Just before having to shut its doors on March 14th, the museum was getting ready to debut an exhibit entitled, “Nevertheless, They Persisted: Women’s Voting Rights and the 19th Amendment.” Museum-goers will still be able to check out the exhibit when OHS reopens. “[It’s] a phenomenal exhibit—artifacts and documents, chronicling the fight for equal rights for women and giving them the right to vote,” Tymchuk said. “We’re anxious to give that a showing to everybody.”
March in 1913 in support of women’s right to vote. Photo featured in OHS exhibit, “Nevertheless, They Persisted.”
Additionally, the OHS has a variety of virtual programs that can be found on the OHS website that will still be available after the museum reopens.
According to Tymchuk, due to good financial planning and the Multnomah County levy, which provides the museum with funding, the OHS has not had to make any mass lay-offs or budget cuts. “We’ve been very fortunate,” he said.
Tymchuk encourages anyone interested in supporting the OHS to visit the museum after it reopens, to make a tax-deductible donation, or to become OHS members. “A membership in OHS is a great deal, and we encourage people to become members—that way they get all the material that we put out,” he said. He also provided this reminder: “Here in Portland, because of the Multnomah County levy, all Multnomah County residents have free admission [to the museum].”
“We’ve been actively fulfilling our mission during this time,” Tymchuk said, referring to the pandemic’s effect on the OHS. “We certainly live in a time where people are becoming increasingly aware of the importance of history.”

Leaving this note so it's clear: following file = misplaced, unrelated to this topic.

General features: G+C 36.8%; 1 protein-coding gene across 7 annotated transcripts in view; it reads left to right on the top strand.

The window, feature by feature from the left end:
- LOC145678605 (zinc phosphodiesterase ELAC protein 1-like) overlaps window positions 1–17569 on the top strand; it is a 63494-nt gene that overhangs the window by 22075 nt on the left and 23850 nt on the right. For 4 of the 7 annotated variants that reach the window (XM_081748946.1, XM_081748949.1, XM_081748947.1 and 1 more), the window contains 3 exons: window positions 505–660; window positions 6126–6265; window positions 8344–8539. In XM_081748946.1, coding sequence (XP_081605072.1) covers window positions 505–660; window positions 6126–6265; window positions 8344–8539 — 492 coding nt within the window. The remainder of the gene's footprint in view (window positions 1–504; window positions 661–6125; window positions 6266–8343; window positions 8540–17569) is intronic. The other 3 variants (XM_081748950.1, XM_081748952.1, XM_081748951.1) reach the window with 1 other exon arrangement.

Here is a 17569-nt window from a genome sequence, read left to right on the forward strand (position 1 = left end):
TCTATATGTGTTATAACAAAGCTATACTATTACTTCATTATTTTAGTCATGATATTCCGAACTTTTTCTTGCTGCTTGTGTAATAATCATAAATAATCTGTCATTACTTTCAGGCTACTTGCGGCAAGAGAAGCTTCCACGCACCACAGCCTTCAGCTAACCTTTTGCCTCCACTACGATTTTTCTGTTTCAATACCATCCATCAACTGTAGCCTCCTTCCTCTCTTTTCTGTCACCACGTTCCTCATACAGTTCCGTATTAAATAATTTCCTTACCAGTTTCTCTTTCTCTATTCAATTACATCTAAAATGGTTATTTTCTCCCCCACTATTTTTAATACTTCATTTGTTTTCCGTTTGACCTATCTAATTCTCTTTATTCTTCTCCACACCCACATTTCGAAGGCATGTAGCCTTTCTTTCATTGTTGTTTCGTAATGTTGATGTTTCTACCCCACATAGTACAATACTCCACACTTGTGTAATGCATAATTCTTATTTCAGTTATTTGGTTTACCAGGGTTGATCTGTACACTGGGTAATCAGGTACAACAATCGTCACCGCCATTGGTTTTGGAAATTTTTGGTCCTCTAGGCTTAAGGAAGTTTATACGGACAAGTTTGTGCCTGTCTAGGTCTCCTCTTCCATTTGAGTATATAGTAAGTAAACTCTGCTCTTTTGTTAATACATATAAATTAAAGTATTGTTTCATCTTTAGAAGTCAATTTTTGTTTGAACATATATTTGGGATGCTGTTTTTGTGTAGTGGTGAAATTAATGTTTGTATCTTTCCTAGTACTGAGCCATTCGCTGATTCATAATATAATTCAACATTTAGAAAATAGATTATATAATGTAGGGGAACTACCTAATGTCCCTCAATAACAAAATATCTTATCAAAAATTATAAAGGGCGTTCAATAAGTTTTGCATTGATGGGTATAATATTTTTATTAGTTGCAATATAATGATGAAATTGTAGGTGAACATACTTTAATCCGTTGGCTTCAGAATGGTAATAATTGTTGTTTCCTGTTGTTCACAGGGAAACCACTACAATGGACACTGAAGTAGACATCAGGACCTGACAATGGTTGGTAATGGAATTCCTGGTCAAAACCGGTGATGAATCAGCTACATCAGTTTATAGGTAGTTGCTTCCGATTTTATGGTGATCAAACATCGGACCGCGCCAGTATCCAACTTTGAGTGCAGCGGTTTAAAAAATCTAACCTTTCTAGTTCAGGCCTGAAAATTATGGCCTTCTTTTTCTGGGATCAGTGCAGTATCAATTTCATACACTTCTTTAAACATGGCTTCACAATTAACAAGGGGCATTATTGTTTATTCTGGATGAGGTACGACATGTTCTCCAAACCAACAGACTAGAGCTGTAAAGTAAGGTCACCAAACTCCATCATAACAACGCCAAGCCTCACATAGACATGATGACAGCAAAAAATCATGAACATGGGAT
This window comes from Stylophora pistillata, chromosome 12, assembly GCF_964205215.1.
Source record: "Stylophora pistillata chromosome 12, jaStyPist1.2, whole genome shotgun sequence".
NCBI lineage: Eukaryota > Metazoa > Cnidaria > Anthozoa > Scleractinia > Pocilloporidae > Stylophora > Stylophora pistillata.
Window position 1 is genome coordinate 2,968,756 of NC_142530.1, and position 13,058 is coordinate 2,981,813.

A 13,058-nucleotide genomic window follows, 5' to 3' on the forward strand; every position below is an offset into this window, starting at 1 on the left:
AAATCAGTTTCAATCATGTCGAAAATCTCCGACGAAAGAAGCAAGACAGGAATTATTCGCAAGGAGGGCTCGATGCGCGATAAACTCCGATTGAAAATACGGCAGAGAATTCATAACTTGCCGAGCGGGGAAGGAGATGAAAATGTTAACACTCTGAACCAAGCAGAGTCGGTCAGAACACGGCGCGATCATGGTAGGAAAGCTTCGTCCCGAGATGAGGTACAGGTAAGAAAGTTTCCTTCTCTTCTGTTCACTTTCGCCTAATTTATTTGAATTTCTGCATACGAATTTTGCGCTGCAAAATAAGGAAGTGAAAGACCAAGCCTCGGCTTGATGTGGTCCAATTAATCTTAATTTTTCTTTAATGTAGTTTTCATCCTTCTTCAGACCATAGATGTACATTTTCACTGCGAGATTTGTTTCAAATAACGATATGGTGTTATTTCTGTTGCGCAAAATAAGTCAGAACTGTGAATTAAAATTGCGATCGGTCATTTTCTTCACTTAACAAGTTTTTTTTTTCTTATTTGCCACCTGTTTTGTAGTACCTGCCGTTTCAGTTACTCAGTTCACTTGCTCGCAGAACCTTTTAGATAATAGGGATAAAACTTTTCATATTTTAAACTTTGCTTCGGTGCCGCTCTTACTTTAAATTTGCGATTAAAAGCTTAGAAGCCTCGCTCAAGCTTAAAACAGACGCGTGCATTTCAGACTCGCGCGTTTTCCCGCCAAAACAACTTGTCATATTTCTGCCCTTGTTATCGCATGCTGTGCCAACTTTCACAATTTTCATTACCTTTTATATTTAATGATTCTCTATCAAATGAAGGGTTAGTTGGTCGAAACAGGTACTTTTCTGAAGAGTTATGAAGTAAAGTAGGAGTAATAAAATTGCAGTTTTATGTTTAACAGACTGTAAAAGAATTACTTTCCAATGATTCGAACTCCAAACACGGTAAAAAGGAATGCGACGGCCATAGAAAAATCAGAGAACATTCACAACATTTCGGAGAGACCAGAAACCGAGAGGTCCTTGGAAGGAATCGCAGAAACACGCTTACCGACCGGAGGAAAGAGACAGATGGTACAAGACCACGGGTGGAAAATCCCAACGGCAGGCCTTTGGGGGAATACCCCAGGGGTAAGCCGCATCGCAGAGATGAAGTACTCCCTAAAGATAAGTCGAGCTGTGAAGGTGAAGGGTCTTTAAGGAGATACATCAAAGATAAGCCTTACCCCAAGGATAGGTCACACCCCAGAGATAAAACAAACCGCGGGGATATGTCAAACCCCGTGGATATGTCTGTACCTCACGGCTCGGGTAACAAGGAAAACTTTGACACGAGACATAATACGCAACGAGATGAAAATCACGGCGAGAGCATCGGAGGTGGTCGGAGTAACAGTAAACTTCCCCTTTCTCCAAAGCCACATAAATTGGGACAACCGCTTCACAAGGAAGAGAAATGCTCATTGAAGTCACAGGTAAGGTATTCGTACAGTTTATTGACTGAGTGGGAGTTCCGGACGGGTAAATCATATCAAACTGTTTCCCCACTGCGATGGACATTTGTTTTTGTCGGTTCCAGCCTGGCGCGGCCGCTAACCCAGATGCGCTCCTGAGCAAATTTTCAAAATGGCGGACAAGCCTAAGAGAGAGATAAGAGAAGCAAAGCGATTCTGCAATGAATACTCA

OHS Executive Director Kerry Tymchuk and Oregon Governor Kate Brown in June 2013.
Following re-opening, public museum and store hours will be Wednesdays – Saturdays from 10 am – 5 pm and Sundays from 12 pm – 5 pm. The OHS Research Library remains closed for renovations that began in January 2020. More information on library services that are available during the renovation can be found at ohs.org/libraryreno.
About the Oregon Historical Society:
For more than a century, the Oregon Historical Society has served as the state’s collective memory, preserving a vast collection of artifacts, photographs, maps, manuscript materials, books, films, and oral histories. Our research library, museum, digital platforms & website (www.ohs.org), educational programming, and historical journal make Oregon’s history open and accessible to all. We exist because history is powerful and because a history as deep and rich as Oregon’s cannot be contained within a single story or point of view.
Portland, OR. “That was incredible,” said Executive Director of Basic Rights Oregon Nancy Haque, (pictured eighth from the left above in pre-covid days). She was reacting to a recent Supreme Court ruling. “People have been working for decades to get this kind of protection for the LGBTQ community, and to get that victory now, when we really needed a victory, felt really good.” Hague was weighing in about the June 15th Supreme Court ruling that the Civil Rights Act of 1964 protects LGBTQ members from employment discrimination. The ruling is widely considered a historic step towards equality for the LGBTQ community. She spoke at a virtual town hall on June 23rd. Throughout the Covid-19 pandemic, Basic Rights Oregon has held weekly virtual queer town halls in an effort to build community and to share information with the LGBTQ and larger Oregon community.